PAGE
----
What does my Critical Illness Cover do?

Critical Illness Cover pays you a lump sum if you’re diagnosed with a stroke, suffer a heart attack, undergo heart surgery or are diagnosed with cancer (and you don’t die within 30 days of the first diagnosis). The exact, qualifying definitions will be included in your policy wording and diagnoses must be confirmed by the Different Life medical officer.

Cancer

  • Any malignant solid tumour (carcinoma or sarcoma) which is microscopically characterized by uncontrolled growth of the cancer cells breaking through the basement membrane (a thin layer of tissue that covers a surface, lines a cavity, or divides a space or organ) or invading the normal surrounding tissue of origin. Borderline solid tumours, tumours considered to have a low-malignant potential, prostate and non-melanoma skin cancers are not included in this definition. For prostate cancer please see below.
  • Any cancer of the blood or lymph nodes (lymphoma) treated in any of the following ways:

    o    Chemotherapy

    o    Radiation therapy

    o    Bone marrow or stem cell transplant

    o    Maintenance biological or targeted therapy

Borderline blood or lymph node tumours are excluded from this definition.

  • Prostate cancer lesions will be paid if the cancer has spread outside of the prostate gland, or if a prostatectomy has been performed, or if following a prostate biopsy there is microscopic confirmation of a prostate cancer lesion with a Gleason Score of 7 or more (a score that describes the aggressiveness of the cancer and likeliness that it will spread or progress).

Stroke

A stroke is the death or loss of functioning brain tissue as a result of a lack of blood supply. This is usually due to a blockage or rupture of a blood vessel in the brain. The stroke must have resulted in any of the following findings that are still present 30 days after the stroke and confirmed by a neurologist:

      • Loss of muscle motor function (a power score of <3/5)
      • Loss of speech
      • Loss of sensation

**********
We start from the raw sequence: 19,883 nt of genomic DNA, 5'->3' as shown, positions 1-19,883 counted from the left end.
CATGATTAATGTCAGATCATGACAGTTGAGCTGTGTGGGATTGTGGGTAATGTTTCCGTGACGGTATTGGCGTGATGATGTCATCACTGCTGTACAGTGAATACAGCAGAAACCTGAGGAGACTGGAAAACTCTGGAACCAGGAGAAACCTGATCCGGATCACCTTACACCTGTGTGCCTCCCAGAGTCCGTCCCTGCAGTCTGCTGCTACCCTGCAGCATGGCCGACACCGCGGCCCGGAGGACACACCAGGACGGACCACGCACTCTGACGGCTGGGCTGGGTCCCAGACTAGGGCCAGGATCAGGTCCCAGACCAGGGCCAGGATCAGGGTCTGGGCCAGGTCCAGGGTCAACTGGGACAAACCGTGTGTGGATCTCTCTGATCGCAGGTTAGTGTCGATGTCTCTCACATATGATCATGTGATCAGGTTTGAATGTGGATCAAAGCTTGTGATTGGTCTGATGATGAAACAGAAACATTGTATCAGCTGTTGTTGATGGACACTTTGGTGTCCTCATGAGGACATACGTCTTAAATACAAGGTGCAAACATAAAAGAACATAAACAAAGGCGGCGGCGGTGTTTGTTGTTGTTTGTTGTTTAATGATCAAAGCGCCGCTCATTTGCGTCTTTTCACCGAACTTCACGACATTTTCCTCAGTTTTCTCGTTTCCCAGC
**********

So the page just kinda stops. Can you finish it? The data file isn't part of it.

• Loss of vision or hearing
      • New diagnosis of epilepsy (recurrent fits) caused by the stroke
      • Loss of function of the cerebellum (balance, co-ordination and walking difficulties)

The stroke must be visible on a brain scan (CT or MRI scan) and the area of the brain affected on the scan must correspond to the loss of brain function indicated in the list above.

 

Heart Surgery

Any open heart surgery (cutting through the breast bone to perform surgery to the heart) or key-hole surgery to correct (bypass) the narrowing or blockage of one or more of the heart’s (coronary) artery/ies using another artery or vein taken from elsewhere in the patient’s body.

Heart Attack

A heart attack is the death or loss of functioning heart tissue as a result of a lack of blood supply. This is usually due to a blockage of a blood vessel supplying the heart. This results in typical symptoms and can be picked up by doing an ECG (electrocardiogram) or scan of the heart and by blood tests showing a leak of heart tissue proteins or enzymes into the blood stream. Therefore, the heart attack must have resulted in all three of the following findings confirmed by a cardiologist:

      • Sudden onset of symptoms in keeping with a heart attack such as chest pain AND
      • Internationally recognized and documented evidence of a heart attack on the ECG (electrocardiogram)  or heart imaging such as an echo done at the time of the event AND
      • Raised blood markers confirming the death of the heart tissue according to a troponin test result of a least five times the value of the recommended WHO (World Health Organisation) cut off level for a heart attack to have occurred as measured by a particular troponin test. This troponin level can be found on the printed laboratory result of the blood tests done at the time of the event. Below is a table of the tests used and their qualifying levels:

 troponin levels

*Use the relevant manufacturer’s test as it appears on the laboratory report.

What can my Critical Illness Cover be used for?

• Paying towards the costs of recuperation.

• Adjusting your lifestyle to accommodate the impact of the illness.

• Providing investment income for recurring expenses such as living costs.  

 

What does my Critical Illness Cover not cover?

• If you die within 30 days of the event which triggers the claim you are not covered.

• If the claimed condition is caused by intentional inhalation of fumes or intentional or negligent consumption of poisons, drugs, narcotics or medication (unless prescribed by and independent medical practitioner and   used as described)

• Certain specific exclusions (which will be very clearly communicated during the process of buying a policy) based on  your health or your lifestyle.

How much Critical Illness Cover can I buy?

Depending on your income, you can qualify for Critical Illness Cover of between R100 000 and R5 million.

When does my Critical Illness Cover expire?

Critical Illness expires when you turn 65 or when you die.

How can I customise my Critical Illness Cover? 

You can add on to your Critical Illness Cover with our Guaranteed Insurability Benefit.